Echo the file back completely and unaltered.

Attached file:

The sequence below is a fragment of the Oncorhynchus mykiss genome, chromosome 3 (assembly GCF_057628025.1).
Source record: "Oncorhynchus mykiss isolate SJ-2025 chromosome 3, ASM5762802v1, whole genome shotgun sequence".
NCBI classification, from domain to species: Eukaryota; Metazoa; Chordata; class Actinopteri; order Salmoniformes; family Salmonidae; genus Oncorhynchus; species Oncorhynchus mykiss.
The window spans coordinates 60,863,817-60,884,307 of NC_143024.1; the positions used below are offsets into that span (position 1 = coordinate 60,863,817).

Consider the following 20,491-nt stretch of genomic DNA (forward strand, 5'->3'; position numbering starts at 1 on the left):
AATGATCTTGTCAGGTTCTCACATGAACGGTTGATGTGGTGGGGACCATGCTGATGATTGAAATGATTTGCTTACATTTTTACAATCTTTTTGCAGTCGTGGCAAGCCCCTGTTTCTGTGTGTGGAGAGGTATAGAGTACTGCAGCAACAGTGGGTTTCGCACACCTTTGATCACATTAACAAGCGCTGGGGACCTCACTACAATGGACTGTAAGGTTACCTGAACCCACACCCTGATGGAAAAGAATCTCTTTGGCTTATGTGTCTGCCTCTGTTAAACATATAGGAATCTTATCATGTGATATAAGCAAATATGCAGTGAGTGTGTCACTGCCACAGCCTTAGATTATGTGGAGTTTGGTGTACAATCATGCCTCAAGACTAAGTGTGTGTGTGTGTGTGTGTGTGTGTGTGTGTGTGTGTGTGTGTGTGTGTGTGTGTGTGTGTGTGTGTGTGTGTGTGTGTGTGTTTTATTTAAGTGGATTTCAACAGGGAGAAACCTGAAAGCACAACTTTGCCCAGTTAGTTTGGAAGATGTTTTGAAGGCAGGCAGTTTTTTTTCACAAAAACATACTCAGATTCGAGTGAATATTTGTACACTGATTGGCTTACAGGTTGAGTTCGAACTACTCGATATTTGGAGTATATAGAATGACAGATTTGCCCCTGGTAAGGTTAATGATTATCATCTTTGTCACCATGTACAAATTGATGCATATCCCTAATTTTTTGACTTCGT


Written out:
The sequence below is a fragment of the Oncorhynchus mykiss genome, chromosome 3 (assembly GCF_057628025.1).
Source record: "Oncorhynchus mykiss isolate SJ-2025 chromosome 3, ASM5762802v1, whole genome shotgun sequence".
NCBI classification, from domain to species: Eukaryota; Metazoa; Chordata; class Actinopteri; order Salmoniformes; family Salmonidae; genus Oncorhynchus; species Oncorhynchus mykiss.
The window spans coordinates 60,863,817-60,884,307 of NC_143024.1; the positions used below are offsets into that span (position 1 = coordinate 60,863,817).

Consider the following 20,491-nt stretch of genomic DNA (forward strand, 5'->3'; position numbering starts at 1 on the left):
AATGATCTTGTCAGGTTCTCACATGAACGGTTGATGTGGTGGGGACCATGCTGATGATTGAAATGATTTGCTTACATTTTTACAATCTTTTTGCAGTCGTGGCAAGCCCCTGTTTCTGTGTGTGGAGAGGTATAGAGTACTGCAGCAACAGTGGGTTTCGCACACCTTTGATCACATTAACAAGCGCTGGGGACCTCACTACAATGGACTGTAAGGTTACCTGAACCCACACCCTGATGGAAAAGAATCTCTTTGGCTTATGTGTCTGCCTCTGTTAAACATATAGGAATCTTATCATGTGATATAAGCAAATATGCAGTGAGTGTGTCACTGCCACAGCCTTAGATTATGTGGAGTTTGGTGTACAATCATGCCTCAAGACTAAGTGTGTGTGTGTGTGTGTGTGTGTGTGTGTGTGTGTGTGTGTGTGTGTGTGTGTGTGTGTGTGTGTGTGTGTGTGTGTGTGTGTTTTATTTAAGTGGATTTCAACAGGGAGAAACCTGAAAGCACAACTTTGCCCAGTTAGTTTGGAAGATGTTTTGAAGGCAGGCAGTTTTTTTTCACAAAAACATACTCAGATTCGAGTGAATATTTGTACACTGATTGGCTTACAGGTTGAGTTCGAACTACTCGATATTTGGAGTATATAGAATGACAGATTTGCCCCTGGTAAGGTTAATGATTATCATCTTTGTCACCATGTACAAATTGATGCATATCCCTAATTTTTTGACTTCGT